New bases being set up in worst Naxal-hit States

Amid growing concerns over increasing casualties in the Naxal heartland, the Union Home Ministry has drawn ambitious plans to unleash the power of unmanned aerial vehicles (UAVs) to assist security forces fighting Maoists deep inside jungles and remote locations.

To begin with, the National Technical Research Organisation (NTRO), which has been undertaking UAV operations from Begumpet airfield in Hyderabad to support State police and Central armed police forces fighting on the ground, will start executing UAV missions of duration of about 20 hours of flying by this month-end.

Another important tactical improvement to the anti-Naxal operations would be introduction of at least two more UAVs by the Central Reserve Police Force (CRPF) to the current strength of around 10 UAVs being operated by the NTRO.

“Presently, UAV operations are limited to missions of 8-10 hours duration and restricted to areas up to a range of 450-500 km. But with the increase in flying time, they will be able to cover a larger area with more precision. These missions will cover much larger areas of Chhattisgarh, Jharkhand, Bihar, Odisha and Maharashtra ... the plan is to focus on 26 worst Maoist-affected districts in these States,” a senior Ministry official said.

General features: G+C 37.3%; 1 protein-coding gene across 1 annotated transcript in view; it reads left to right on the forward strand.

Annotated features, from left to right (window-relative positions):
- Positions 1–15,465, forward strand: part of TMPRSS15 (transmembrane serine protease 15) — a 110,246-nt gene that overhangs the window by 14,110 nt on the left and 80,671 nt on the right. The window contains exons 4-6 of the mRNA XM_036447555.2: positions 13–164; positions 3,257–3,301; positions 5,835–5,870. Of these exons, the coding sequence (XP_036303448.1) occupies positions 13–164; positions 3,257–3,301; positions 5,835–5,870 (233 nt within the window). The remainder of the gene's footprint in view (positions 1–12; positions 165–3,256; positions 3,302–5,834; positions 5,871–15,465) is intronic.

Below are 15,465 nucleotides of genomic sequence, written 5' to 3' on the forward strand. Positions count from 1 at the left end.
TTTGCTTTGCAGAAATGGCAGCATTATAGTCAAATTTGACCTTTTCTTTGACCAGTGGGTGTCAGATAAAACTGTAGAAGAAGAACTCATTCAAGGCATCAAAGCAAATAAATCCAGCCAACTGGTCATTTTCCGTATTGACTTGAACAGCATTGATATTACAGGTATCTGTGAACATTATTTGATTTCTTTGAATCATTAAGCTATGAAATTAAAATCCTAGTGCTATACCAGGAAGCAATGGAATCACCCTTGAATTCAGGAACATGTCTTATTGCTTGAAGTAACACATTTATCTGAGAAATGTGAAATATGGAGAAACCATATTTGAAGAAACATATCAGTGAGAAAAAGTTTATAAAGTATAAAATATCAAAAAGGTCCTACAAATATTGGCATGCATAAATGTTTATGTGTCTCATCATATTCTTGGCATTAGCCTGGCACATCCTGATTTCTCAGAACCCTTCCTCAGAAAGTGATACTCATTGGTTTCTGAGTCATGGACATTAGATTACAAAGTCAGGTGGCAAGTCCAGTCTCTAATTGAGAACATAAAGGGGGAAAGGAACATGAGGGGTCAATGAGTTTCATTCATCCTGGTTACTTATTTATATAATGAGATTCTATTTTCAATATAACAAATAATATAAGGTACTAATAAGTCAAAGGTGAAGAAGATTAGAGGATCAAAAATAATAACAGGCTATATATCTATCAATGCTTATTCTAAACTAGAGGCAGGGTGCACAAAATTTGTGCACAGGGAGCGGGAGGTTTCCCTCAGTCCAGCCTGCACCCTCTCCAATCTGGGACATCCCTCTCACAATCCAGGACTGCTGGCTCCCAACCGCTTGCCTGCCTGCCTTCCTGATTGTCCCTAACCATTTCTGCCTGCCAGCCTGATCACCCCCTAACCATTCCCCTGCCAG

These UAVs would directly send real-time inputs to operation rooms in these States, from where security forces would be immediately alerted about the ground situation and movement of Maoists for swift action against them. Earlier, the UAVs were not being utilised properly as they had limited flying time and there was also delay in the relay of information, but now the UAVs would give extra edge to anti-Naxal operations, the official added.

Noting that the increase in the operational hours of UAVs would invariably extend beyond ATC watch hours at Begumpet airfield, the official said: “The NTRO has already taken up the issue with the Ministry of Civil Aviation and the Airports Authority of India for requisite clearance for extending areas of operations and the need for extended watch hours for ATC Begumpet provided to Central armed police forces.”

The NTRO recently set up its first base in Chhattisgarh which is linked to satellites to monitor UAVs’ operations. It has trained CRPF’s communication wing officials and deployed them at the Centre for smooth coordination with ground forces. “The five V-SAT terminals that have been activated by the NTRO would provide extra edge to our operations,” the official added.

Similarly, the CRPF has also decided to acquire 16 ‘Nishant’ UAVs from the Defence Research and Development Organisation (DRDO), being developed in association with Hindustan Aeronautics Limited, which will operate in tandem with Israeli ‘Heron’ UAVs. While India’s biggest paramilitary force will get two UAVs soon, the DRDO has assured supply of remaining 14 ‘Nishants’ within a year.

Efforts are also being made to set up another UAV base at Bhilai in Chhattisgarh.

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